Held Evans: Much of my evangelical Christianity was an assent to propositional truths. Christianity was something you believed. I’ve come to understand Christianity even more as something you do. It’s sharing communion not just around the altar but around the table. It’s anointing the sick—that’s not an effort to cure someone like a magic charm. It’s acknowledging someone else’s suffering and saying I am present and I am here and we can find god even in this. That is what it means to be Christian and a part of the church. Being in community and experiencing god in that community. The sacraments make that possible.

Tarico: When I think about what it means to be Christian, I’m struck by the bifurcation between liturgical and other traditions. It seems like the churches that have kept the traditional order of worship and liturgy have been more free to explore theologically, while for “Bible-believing” denominations, the thing that is immutable is the theology, which frees them up to be entrepreneurial about music, buildings, outreach, and the order of the worship service. So it’s like people can creatively explore the order of service or they can explore theologically – but not both.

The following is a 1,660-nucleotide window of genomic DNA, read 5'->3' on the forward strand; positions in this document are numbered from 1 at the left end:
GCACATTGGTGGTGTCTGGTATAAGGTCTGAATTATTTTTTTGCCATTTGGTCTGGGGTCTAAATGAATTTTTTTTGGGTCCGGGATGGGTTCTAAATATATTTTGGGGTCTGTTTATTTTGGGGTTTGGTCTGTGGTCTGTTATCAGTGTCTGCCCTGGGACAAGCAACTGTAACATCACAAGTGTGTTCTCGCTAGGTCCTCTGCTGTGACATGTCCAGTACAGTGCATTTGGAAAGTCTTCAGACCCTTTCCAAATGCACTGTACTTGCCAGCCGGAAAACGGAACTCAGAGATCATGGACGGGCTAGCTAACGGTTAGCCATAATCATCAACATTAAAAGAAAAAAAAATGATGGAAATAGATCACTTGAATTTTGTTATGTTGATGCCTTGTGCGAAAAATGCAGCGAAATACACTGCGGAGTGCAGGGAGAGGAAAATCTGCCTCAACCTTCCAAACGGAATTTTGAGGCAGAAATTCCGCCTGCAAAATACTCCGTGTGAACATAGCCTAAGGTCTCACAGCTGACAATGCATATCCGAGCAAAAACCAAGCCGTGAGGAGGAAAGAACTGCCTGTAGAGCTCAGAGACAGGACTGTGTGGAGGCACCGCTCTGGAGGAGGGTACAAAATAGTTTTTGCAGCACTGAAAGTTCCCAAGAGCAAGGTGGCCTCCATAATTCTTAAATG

Held Evans: I’m still exploring why the sacraments are so powerful for me personally, but that’s part of why I was drawn to the liturgy. The culmination of the typical Evangelical worship service is the sermon—the preacher’s interpretation of the text. In a more liturgical service, the climax is the table, gathering for communion. There is something mystical and ever-giving about that. It is centered around the community. It is also something very open to interpretation and people take different things away from it.

In an Evangelical church, people will say “I didn’t feel like I got fed today” as a reference to the pastor. In a liturgical tradition you never say that, because you are fed the communion—the body of Christ. Liturgical traditions give us more space to explore belief, because what unifies us is not shared belief but shared experiences.

Tarico: Let’s talk about the Bible, the center and source of those Evangelical sermons. When I look at the Evangelical tradition I grew up in, I think that the Bible has become a golden calf. The Bible has human handprints all over it and yet people treat it as if it had the attributes of divinity: timelessness, perfection, completion. In an age of the written word, what better golden calf than a golden book? I think of it now as a form of idolatry. How do you see it?

Held Evans: What troubles me is the notion that we can somehow read a sacred text without interpreting it. People say they are just reading the text. That’s not possible. The idea that we can approach a text without bringing our imperfect often greedy often selfish selves to it. It’s crazy to think that anyone is claiming simply to take God at his word.

Tarico: So how do you think about approaching the Bible?